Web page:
Augustine and his world (part two)

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One of the things that most fascinated me about Augustine and his mistress, and made me want to write about them, was the time in which they lived.  It was a turning point:  the end of the Roman Empire and the start of what we call the Dark Ages, the time when the Ancient World collapsed and the Christian Era began.

The Christian church was still deciding what orthodoxy would consist of.  Heresies abounded:  Pelagianism, Arianism, Appolonianism, the Donatist heresy that forms much of the backdrop for Part One of The Saint’s Mistress.

Non-Christian influences on early Christian thought, and on Saint Augustine in particular, included Stoicism, Platonism and especially neo-Platonism – and, of course, Manicheism.  Augustine had an excellent education in what we now call the classics.  He would have read books that are now lost to us, such as Cicero’s Hortensius, which taught that happiness comes from studying philosophy.

Neo-Platonism was ascendant among the Milan intelligentsia during Augustine’s time there.  By the time he arrived in Milan in 384, Trinitarian Christianity was established as the official state religion, but the court intellectuals tried to steer a skeptical course between Christianity and pagan philosophy.  These men (of course, they were almost all men) were not so different from many modern thinkers.  They liked feeling like they had control over their lives.  They had a hard time with the surrender required of Christians, the notion that we are redeemed only by Christ’s blood, not by our own acts.  Even long after he repudiated the Manichees, Augustine himself clung very hard for a while to the notion that man could somehow “ascend” through study and philosophy.

It was also a time of great turmoil.  During Augustine’s time in Milan, legions were usually posted both inside and outside the city walls, to defend against the Barbarian invaders who regularly crossed the Alps from present-day Germany, seeking plunder.    The Empire was crumbling, and that became clearer over the course of Augustine’s long life.  The legions were progressively withdrawn from the further reaches, such as the border area between the North African provinces of the Empire and tribal central Africa.

Taxes were high and growing higher.  The class divide was wide and growing wider.  The rich had indoor plumbing, central heating, walls and flooring or rich mosaic tile, and multiple slaves.  The growing class of urban poor slept in the porticos surrounding the outer courtyards of churches. Crime was on the increase, as small farmers were forced off their land by large landowners, and slaves put the lower classes out of work.   Punishment was severe for lower-class people convicted of crimes:  they could be buried alive, thrown from a cliff scourged, or sent to the mines or the arena.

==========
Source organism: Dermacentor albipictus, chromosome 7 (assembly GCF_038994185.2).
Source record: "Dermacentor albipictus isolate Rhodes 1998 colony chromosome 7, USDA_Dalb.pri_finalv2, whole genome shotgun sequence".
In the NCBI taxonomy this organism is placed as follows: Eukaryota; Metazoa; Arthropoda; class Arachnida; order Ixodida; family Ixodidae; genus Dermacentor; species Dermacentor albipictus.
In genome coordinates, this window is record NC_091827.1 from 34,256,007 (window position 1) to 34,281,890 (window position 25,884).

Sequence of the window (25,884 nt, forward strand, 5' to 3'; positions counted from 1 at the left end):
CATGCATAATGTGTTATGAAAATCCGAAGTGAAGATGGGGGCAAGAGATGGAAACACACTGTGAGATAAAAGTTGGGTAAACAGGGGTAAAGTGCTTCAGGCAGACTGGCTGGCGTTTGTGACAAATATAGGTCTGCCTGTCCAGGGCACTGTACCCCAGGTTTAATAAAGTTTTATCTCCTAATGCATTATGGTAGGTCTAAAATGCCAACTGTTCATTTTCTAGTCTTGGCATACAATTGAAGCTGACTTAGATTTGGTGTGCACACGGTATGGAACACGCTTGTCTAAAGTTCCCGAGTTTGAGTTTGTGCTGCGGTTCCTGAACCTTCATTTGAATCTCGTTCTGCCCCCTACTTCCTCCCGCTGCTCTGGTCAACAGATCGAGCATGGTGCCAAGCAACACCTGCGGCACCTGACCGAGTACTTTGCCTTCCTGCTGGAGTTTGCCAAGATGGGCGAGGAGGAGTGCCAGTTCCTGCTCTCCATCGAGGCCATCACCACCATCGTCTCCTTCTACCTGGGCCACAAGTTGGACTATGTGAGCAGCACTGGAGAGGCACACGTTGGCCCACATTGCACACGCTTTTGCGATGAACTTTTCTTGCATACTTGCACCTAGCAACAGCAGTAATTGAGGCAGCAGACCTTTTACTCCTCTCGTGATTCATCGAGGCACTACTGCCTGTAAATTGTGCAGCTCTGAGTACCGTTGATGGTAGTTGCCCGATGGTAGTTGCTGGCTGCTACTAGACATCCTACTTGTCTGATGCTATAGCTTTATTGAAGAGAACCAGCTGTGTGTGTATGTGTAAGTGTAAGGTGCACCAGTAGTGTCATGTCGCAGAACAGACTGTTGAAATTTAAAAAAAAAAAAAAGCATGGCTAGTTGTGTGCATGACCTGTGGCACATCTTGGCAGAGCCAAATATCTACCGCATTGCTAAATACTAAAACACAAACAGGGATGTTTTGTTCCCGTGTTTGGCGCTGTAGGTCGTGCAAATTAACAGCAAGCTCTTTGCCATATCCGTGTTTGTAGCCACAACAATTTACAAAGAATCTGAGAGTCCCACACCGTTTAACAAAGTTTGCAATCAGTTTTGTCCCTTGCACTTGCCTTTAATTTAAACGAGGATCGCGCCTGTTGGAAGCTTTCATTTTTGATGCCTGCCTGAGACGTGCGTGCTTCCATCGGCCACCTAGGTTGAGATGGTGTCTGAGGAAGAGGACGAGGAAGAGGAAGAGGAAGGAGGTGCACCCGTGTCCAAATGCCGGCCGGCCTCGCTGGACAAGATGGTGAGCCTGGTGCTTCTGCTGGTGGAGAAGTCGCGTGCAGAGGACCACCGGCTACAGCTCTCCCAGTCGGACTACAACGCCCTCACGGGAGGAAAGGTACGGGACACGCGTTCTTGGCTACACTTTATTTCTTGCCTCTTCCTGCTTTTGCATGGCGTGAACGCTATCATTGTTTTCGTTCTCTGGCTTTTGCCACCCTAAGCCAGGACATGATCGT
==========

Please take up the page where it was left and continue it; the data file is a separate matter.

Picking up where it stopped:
In 387, Augustine, Adoedonatus and Monica were delayed in Ostia because the sea lanes were blocked by a war between the eastern & western Roman Empire, sparked the by usurper Maximus.  It was during this delay, waiting to embark for a return to North Africa, that Monica died.

And, of course, Augustine’s life ended during the siege of Hippo Regius, led by the Visgoth Alaric, an Arian heretic who had already sacked Rome and present-day Spain, then crossed the Gibralter Strait to bring war, plague & pestilence to North Africa.

In my book, I portray Aurelius Augustine and his fellow intellectuals living in the midst of this turmoil and understanding that the classical world order was ending.  The power and importance of the Christian church was on the rise.  Quintus sees the Church as his ticket to power and comfort.  Others turn to the Church as a comforter and protector in a tumultuous time.  These are practical and understandable reactions and don’t necessarily exclude the possible truth of the Christian message.   God can work in mysterious ways his wonders to perform.  But, I felt that my main characters had to be morally an intellectually convinced.  Leona is an honest woman, and Aurelius Augustine is a passionate seeker of truth.  I didn’t think it would honor them to have them become Christians for any reason other than that they were convinced of its truth.

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